Once again, my post generated numerous comments on all sides. One individual suggested that I get off of my high horse. Another helpfully suggested that I should directly make my concerns known the the convention’s committee.
The second sounded like a good idea, and on January 13, I sent an abbreviated version of my FaceBook post to the DisCon III information address (which was the only email address that I found on the DisCon III web page). That same day, I received a response from DisCon III’s Division Head, Member & Staff Services, saying (in its entirety): “Thank you for your feedback. I have passed it on internally.”
That is the only response I have, so far, received from DisCon III. I did send a follow up email on February 4, 2022, but it also received no response.
I do realize that the performance at opening ceremony was, in no way, as egregious as forcing students to attend a mandatory assembly promoting a certain religion. Still, DisCon III’s Code of Conduct does express a goal of promoting “an inclusive community” and, in my humble opinion, I do not think spotlighting one region’s holiday does that. I would have felt the same way if the Choir had spotlighted the religious aspects of Hanukkah, or any other religions’ holiday, to the exclusion of others.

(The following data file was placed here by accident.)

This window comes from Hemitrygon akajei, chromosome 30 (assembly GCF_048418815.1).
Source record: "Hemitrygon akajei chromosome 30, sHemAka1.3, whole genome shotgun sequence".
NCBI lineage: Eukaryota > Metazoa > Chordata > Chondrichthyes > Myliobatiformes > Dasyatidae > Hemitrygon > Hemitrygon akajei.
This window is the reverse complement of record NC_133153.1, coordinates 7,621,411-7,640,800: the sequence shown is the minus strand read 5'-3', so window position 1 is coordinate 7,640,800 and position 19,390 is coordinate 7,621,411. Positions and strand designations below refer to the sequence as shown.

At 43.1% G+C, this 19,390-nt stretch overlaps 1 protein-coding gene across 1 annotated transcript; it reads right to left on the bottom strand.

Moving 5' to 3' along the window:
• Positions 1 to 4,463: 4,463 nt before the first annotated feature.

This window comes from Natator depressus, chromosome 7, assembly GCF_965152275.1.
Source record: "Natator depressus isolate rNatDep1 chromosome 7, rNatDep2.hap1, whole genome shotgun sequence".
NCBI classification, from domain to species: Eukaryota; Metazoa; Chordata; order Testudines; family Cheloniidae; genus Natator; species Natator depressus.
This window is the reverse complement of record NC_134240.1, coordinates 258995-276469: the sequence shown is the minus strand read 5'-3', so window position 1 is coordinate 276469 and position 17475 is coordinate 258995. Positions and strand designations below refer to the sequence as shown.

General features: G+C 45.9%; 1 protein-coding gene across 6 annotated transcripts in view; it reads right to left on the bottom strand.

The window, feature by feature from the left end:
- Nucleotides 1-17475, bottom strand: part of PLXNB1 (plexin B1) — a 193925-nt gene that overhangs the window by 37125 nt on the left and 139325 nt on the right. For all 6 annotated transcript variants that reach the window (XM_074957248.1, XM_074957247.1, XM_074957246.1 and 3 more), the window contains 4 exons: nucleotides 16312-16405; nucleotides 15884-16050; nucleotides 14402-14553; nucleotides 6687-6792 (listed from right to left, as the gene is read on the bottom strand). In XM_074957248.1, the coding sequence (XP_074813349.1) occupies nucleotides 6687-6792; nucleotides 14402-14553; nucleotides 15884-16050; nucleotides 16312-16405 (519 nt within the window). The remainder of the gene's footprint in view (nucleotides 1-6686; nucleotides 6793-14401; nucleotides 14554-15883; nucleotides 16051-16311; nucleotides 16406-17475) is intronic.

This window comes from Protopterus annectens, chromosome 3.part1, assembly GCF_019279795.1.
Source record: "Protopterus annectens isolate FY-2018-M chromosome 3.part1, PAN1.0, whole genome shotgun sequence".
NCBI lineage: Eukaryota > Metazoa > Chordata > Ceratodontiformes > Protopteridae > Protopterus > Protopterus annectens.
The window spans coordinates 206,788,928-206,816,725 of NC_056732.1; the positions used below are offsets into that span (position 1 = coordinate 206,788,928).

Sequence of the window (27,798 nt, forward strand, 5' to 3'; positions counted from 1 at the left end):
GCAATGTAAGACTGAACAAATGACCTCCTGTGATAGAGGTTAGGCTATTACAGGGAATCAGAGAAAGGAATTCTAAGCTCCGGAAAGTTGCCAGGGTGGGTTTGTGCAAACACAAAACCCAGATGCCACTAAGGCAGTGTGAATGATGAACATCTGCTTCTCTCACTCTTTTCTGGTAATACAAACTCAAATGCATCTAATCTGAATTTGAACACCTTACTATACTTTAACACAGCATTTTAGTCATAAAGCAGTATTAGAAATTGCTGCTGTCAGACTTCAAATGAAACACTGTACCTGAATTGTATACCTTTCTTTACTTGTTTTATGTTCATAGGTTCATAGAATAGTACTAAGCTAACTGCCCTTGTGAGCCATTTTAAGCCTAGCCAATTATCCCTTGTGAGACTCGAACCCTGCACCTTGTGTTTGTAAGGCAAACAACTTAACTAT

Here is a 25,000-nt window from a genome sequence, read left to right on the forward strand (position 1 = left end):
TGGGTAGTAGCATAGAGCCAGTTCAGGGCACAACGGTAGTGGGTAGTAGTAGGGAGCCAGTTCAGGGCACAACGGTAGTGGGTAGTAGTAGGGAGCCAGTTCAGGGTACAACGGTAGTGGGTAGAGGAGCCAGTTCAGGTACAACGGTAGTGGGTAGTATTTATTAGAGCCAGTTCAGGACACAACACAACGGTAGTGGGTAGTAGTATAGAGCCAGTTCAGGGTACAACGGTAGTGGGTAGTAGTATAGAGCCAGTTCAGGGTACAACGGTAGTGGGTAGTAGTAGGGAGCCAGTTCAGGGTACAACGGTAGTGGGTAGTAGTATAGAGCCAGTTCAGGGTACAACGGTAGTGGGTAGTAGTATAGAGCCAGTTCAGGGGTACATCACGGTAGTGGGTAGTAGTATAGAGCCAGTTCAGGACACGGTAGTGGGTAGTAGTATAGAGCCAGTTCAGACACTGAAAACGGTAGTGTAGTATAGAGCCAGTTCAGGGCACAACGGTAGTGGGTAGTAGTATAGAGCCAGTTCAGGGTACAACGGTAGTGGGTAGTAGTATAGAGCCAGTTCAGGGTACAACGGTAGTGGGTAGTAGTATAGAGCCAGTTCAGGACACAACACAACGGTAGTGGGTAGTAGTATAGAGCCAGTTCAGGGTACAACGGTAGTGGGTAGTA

I also realize that many cons, including Worldcons, have scheduled gatherings or services for followers of particular religions, including mine, as part of their official program. I have no problem with these, and have even attended a few. The purpose of these, however, were plainly set out in the program. As far as I have been able to determine, there was nothing in the description of DisCon’s opening ceremonies that warned people that there would be a performance advancing the tenants of one particular religion. That is why I thought it was inappropriate.
DisCon III members, at least those with attending or virtual memberships, can watch Opening Ceremonies after logging in.